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Two-dimensional (2D) glasses enable a viewer to watch a three-dimensional (3D) movie like a regular two-dimensional movie. It does this by altering the images accessible to the eye. Without 3D glasses a three-dimensional film looks blurry, because there are two major images that are projected onto the screen in slightly different places. 3D glasses allow one of these images into each eye and blocks the opposite image in order to created the three dimensional effect. 2D glasses create their effect by blocking and allowing the same image in each lens. They can be purchased or made out of two pairs of 3D glasses.
The glasses work with passive polarized 3D, which is the kind typically exhibited in a movie theater. Early versions of the glasses have not been able to accommodate IMAX theater 3D, which creates images with a different kind of technology. They also have not worked for some kinds of television 3D.
If the kind of 3D glasses used in movie theaters will work on a television, then the 2D glasses are claimed to work as well. These are known as passive 3D TVs. The glasses will not work on televisions made to display 3D with more complex battery-powered glasses. These sets use a different kind of display known as active shutter.
2D glasses have the appearance of regular glasses for vision correction. They are claimed to have the same effect on the viewer as watching a 2D movie. Some glasses have been made so that it is possible to switch to 3D for select scenes.
It is possible to make 2D glasses using two pairs of 3D glasses, such as the type distributed at movie theaters. The first step is to remove one lens each from opposite sides of the glasses. Then to make each pair 2D, the lenses would be re-inserted into the opposite pair of glasses. Each pair of glasses will accept and reject one projected image. Though the images in each pair of glasses will be slightly different, the difference should not be dramatic enough to be noticeable to a viewer.
2D glasses are often marketed for people who get headaches from watching 3D for long periods. They can be used by individuals who wish to view a movie in 2D, but who are with companions who prefer 3D. The glasses can also be useful for those who live in areas where there may only be a 3D option available for certain movies.
@pastanaga - I agree that 3D in some movies is pretty useless but you can generally tell which ones to see and which ones to skip, or see in 2D.
I don't actually think 2D glasses would be all that much use to me, simply because they charge so very much for 3D movies in a lot of cinemas. I know they are allowed to set any price they want and in some cases they've been ridiculous.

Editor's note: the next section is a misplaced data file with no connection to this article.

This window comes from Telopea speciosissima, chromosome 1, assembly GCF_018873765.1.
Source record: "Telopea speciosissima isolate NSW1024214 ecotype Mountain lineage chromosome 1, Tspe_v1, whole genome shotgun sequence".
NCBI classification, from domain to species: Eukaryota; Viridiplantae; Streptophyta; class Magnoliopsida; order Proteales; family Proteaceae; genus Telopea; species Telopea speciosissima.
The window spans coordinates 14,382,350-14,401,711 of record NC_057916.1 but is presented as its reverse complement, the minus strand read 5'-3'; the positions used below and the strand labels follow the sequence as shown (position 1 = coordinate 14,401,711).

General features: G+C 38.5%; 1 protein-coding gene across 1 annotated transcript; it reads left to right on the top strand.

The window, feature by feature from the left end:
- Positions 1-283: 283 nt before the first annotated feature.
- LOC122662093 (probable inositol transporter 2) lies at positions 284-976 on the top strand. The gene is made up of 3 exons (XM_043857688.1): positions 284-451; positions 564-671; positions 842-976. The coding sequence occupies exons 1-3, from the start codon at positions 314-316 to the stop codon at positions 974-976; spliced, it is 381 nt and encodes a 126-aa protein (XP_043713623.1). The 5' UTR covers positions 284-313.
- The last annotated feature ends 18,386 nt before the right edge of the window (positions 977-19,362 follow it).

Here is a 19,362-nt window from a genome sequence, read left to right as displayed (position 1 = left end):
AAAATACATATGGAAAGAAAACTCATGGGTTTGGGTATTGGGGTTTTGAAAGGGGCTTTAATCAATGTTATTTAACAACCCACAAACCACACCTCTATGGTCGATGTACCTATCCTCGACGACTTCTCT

I'd never pay that much to go in and use 2D glasses. I'll rarely pay that much for the privilege of using 3D glasses, to be honest.
And it's actually going to spell the end of 3D if they aren't careful.
Not many people
are so impressed they're willing to pay that kind of price. Particularly when they make you buy the glasses as well.
Which means more and more people aren't going to see the 3D at all. And if they can't make any money out of it, they'll stop making it. Which is a real shame, since I also think it could have real potential as they stop treating it as a gimmick and start treating it as an additional means of creation atmosphere and emotion.
@KoiwiGal - Your friend has a point. 3D is often gimmicky. I won't say always because sometimes they manage to do something wonderful with it. Particularly if the 3D is done with animation, or if it is done during filming rather than after filming.
What will happen is they decide to cheaply add the 3D later and just go through and make it look as though one bit of the scene is further back from another bit of the scene, rather than wholly put it into 3D perspective.
This makes it looks like the characters in the foreground are just cardboard cutouts and it also makes the whole scene darker, which isn't a great thing to do when the atmosphere of
a movie is already dark.
Movies in 3D should also be taking it into account the way that directors take lighting into account. Don't just do the whole thing in the brightest lights you can find. If there's a tunnel, stretch it out, if there's a pleading hand, let it appeal to the people in the cinema.
I'm hoping that this is just growing pains, because I really enjoy 3D films when they are done right.
And I wonder if 2D glasses can really repair a film butchered by digital 3D effects so that it looks normal.
I wish I had known about these kinds of glasses previously. I love 3D movies but my best friend absolutely hates them. She feels sick whenever she goes to see a film in 3D and feels like the whole thing is a gimmick.
There have been a couple of times when she wouldn't go and see a movie at the theater at all because there wasn't a showing that wasn't in 3D. And I didn't really want to go without her (although in some cases I did, but it's always better to be able to share films with friends).
I have a couple of sets of 3D glasses at home now, since they sometimes make you purchase a pair, and I could easily modify them for her so that she won't feel sick in the movie and can just watch it normally.
That's really going to be useful for me, thanks.
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